Saturday, July 08, 2006

How small can you make Open Solaris - Part 2

In the first part of the article I decided to use the failsafe miniroot as a base for a minimal Solaris. I also described how to mount and unmount a copy of the miniroot image which I termed microroot. You should be very comfortable with doing this before tackling this article. I will first start with a quick analysis of the miniroot before we start jump in and start removing files. It is really important to find out what is required by the operating system before you weild the 'rm' axe.

From playing around in the last article you would have realised that failsafe stops at the single user milestone. So it would be really nice to see what file SMF executes to get to the shell prompt. After you get the shell prompt we should look at what processes are running, and what dynamic libraries are in use. This will give us an idea of what needs to be kept.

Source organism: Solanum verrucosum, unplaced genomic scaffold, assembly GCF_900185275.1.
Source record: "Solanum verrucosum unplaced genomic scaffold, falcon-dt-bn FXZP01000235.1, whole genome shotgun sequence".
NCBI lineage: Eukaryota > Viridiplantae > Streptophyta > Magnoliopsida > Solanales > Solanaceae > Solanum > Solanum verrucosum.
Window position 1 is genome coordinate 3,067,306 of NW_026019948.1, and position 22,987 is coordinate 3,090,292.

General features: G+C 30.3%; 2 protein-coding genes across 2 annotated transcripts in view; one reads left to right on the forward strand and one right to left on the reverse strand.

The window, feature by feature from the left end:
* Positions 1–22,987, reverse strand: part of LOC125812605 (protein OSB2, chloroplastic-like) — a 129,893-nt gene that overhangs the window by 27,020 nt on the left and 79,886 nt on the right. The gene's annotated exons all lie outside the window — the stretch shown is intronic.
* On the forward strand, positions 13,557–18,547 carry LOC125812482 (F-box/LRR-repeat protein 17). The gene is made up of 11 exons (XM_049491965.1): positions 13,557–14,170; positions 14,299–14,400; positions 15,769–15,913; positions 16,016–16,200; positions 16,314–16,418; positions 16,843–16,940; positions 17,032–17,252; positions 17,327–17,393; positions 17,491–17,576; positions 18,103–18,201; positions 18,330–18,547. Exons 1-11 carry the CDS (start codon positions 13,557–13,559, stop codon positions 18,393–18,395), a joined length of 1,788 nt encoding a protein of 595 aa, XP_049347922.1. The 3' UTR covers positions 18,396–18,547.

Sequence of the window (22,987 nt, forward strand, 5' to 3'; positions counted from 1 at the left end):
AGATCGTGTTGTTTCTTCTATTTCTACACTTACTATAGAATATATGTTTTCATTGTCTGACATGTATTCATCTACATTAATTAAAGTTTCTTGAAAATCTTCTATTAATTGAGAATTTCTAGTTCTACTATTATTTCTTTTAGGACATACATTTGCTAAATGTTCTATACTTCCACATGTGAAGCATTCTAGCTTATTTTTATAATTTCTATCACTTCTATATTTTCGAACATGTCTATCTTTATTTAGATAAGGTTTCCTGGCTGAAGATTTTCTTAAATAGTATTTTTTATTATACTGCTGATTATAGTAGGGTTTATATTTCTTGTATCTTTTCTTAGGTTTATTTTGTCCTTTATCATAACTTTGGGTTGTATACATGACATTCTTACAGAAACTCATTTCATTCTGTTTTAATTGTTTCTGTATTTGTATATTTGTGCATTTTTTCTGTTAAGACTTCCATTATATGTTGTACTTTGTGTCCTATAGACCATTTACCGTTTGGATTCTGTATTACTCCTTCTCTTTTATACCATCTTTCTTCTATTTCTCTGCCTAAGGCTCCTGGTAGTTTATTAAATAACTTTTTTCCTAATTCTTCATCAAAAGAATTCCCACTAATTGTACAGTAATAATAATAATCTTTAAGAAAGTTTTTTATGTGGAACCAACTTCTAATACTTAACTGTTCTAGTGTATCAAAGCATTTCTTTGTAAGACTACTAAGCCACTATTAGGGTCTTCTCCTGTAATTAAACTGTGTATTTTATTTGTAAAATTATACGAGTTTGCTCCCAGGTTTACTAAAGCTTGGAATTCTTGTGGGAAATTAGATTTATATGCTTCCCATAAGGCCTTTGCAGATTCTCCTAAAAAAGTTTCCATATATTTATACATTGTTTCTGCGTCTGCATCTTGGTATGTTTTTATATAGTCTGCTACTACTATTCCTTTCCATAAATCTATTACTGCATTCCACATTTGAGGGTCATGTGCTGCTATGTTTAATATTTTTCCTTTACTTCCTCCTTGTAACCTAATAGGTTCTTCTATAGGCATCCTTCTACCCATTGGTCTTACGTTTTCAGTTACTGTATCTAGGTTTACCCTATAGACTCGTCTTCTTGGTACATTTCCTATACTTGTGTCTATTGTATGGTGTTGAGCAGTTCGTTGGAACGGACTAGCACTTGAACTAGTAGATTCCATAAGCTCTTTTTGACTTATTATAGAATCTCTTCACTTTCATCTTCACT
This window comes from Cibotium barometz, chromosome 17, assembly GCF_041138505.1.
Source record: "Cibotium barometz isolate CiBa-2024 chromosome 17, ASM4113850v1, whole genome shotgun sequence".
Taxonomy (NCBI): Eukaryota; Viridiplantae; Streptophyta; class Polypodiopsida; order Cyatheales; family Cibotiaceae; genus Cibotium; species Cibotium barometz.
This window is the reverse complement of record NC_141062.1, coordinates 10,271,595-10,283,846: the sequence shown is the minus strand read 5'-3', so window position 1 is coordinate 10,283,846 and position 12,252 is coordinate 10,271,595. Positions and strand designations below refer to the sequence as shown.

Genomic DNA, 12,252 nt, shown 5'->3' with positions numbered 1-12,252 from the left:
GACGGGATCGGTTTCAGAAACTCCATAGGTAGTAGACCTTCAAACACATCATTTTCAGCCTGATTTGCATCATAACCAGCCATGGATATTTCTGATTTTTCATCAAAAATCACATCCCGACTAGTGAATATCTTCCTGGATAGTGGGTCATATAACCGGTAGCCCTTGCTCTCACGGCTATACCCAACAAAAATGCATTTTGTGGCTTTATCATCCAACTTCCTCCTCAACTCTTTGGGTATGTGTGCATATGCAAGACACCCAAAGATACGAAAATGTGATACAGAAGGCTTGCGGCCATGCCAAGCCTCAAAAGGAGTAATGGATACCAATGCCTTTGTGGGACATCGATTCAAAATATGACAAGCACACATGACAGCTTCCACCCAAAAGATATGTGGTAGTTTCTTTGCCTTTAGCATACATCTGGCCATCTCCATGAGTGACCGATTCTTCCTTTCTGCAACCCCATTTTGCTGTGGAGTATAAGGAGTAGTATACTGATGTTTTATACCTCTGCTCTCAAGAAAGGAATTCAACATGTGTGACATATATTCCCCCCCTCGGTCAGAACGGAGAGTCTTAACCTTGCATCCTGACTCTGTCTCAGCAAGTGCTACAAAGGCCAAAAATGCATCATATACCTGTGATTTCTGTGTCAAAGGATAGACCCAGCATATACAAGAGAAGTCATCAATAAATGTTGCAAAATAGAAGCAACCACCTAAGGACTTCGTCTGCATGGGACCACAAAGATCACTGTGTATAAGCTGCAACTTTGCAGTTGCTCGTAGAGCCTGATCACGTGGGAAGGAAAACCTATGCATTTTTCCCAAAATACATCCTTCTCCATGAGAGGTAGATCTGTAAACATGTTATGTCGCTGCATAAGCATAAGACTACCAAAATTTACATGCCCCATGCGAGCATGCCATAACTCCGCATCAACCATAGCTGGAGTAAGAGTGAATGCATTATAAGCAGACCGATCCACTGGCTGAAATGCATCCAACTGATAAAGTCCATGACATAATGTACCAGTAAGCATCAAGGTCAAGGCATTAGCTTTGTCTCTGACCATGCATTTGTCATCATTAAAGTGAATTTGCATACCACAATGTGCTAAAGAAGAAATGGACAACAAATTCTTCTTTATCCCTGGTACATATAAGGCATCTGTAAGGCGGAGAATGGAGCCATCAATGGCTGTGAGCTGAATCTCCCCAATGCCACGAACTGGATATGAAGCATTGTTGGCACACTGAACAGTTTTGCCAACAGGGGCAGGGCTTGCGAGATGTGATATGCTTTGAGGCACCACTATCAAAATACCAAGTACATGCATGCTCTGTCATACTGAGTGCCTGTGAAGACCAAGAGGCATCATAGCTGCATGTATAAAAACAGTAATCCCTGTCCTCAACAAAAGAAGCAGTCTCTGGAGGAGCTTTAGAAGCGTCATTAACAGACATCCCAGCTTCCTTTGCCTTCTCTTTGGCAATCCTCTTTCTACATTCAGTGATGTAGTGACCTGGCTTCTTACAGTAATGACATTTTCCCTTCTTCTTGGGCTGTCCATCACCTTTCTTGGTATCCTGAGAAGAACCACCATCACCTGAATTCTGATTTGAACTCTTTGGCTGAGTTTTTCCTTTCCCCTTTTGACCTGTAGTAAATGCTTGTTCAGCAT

Lets start - In normal Solaris as the root user create a directory called 'work' in your root partition. This directory will later be used to transfer files between the microroot and normal solaris. In that directory create a script "" from the following listing. Other than listing services, and processes. The horrible munge of shell scripting goes through the process table listing share libraries and objects used be each process. It then sorts and does a 'unique', to give you a nice listing of libraries and objects that will be required to keep.

mkdir /work
vi /work/


echo "Shared libraries in use"
echo "-----------------------"
/usr/bin/ps -eo pid | /usr/bin/awk '
$1 != "PID" {
printf "/usr/bin/pmap -x %s\n",$1
}' | /sbin/sh 2>/dev/null
) | /usr/bin/awk '{ print $7 }' | /usr/bin/grep '[.]so' | /usr/bin/sort -u

echo "Services Status"
echo "---------------"